“The security aspect of cyber is very, very tough,” a man once said while talking incoherently about cybersecurity and online threats. But that’s still a fact. Cybersecurity is difficult, especially if you don’t care about fixing critical issues that would allow hackers to steal sensitive data belonging to millions of customers.
Panera Bread did apparently just that. It ignored warnings that its website might be leaking, leaving the vulnerability unpatched for eight months. When it became clear that the public would find out about it, the company came forward saying that 10,000 customers may have been affected by the security issues. The number, it turns out, may be closer to 37 million than to that 10,000, which appears to be an arbitrary amount.
It all started early last August when security researcher Dylan Houlihan notified the restaurant chain that its website was leaky. He discovered that user data for any customer who signed up to order food online or have it delivered, was available in plain sight. Information including names, emails, physical addresses, birthday addresses and the last four digits of a customer’s credit card number could be obtained by anyone, browsing through the site. Panera loyalty card numbers were also exposed in the database. All that data was available in plain text form, and hackers could have accessed it pretty easy.
Houlihan’s warning was dismissed as a scam initially. Then, Panera Bread’s director of information security Mike Gustavison acknowledged the issue and told him that the company is working on a resolution. Hilariously, Gustavison worked at Equifax from 2009 to 2013 as a Director of Information Security.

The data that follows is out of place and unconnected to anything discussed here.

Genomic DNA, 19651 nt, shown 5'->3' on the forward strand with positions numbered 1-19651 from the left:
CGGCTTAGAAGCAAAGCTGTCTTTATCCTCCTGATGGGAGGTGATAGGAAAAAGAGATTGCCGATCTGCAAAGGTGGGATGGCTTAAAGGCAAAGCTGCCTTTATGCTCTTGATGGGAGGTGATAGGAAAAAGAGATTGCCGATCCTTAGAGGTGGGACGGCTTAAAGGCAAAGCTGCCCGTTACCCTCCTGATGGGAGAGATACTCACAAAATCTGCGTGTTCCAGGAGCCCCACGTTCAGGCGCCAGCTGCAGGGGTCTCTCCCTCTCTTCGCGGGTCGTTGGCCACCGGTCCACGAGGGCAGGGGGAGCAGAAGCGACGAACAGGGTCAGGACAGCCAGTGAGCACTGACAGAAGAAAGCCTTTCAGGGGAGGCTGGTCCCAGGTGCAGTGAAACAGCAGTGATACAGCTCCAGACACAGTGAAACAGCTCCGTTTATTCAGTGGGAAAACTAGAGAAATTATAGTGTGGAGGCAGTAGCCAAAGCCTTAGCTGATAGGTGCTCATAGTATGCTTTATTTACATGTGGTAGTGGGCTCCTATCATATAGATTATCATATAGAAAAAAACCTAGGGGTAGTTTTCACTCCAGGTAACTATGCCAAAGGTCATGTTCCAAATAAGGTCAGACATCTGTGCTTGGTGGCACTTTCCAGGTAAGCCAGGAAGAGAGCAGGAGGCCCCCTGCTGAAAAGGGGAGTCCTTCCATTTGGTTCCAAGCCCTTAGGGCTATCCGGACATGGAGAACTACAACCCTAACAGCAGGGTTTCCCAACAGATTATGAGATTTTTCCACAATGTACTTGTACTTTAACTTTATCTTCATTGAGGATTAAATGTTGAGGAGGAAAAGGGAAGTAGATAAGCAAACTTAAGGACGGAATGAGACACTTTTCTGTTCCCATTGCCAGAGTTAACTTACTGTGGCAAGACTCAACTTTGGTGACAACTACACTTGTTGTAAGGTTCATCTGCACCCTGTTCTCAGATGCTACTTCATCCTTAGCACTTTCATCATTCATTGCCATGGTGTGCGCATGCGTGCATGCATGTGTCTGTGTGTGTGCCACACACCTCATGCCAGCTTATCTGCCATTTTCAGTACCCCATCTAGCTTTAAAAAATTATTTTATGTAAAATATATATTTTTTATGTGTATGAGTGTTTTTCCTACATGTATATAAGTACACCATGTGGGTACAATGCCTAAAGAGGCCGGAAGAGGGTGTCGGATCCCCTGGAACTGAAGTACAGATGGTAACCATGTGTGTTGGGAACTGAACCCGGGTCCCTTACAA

Oh look,the guy my source initially notified at @panerabread EIGHT MONTHS AGO — their dir. of info security – was senior dir. of security operations at Equifax until 2013. Shocker. https://t.co/kLepEToKqr
— briankrebs (@briankrebs) April 2, 2018
That never happened. Security expert Brian Krebs, who runs the respected cybersecurity blog Krebs on Security, talked to Panera’s chief information officer John Meister earlier this week. That’s when Panera took the website offline briefly to fix it. The fix, apparently, was to block that web page with a username and password prompt.
Panera said there’s no evidence “ of payment card information nor a large number of records being accessed or retrieved.” Panera said that it fixed the problem within two hours after Krebs contacted them, but did not address the reason why it left the data out in the open for eight months. The company then gave Fox News a statement in which it said that only 10,000 customer records were exposed.
Discoveries made by Hold Security revealed that the breach may have affected at least 7 million accounts. The breach may also involve Panera’s commercial division which serves catering companies. The total number of exposed records may reach 37 million.
The security aspect of cyber is even tougher if you ignore it for months.
What you need to do is make sure that, well, nobody accessed any of your online accounts in the past eight months with data that may have been extracted from Panera Bread’s website to help them impersonate you. You should also come up with new passwords for your Panera Bread account and for every other online service you use with the same combination of usersname and password. Just to be on the safe side.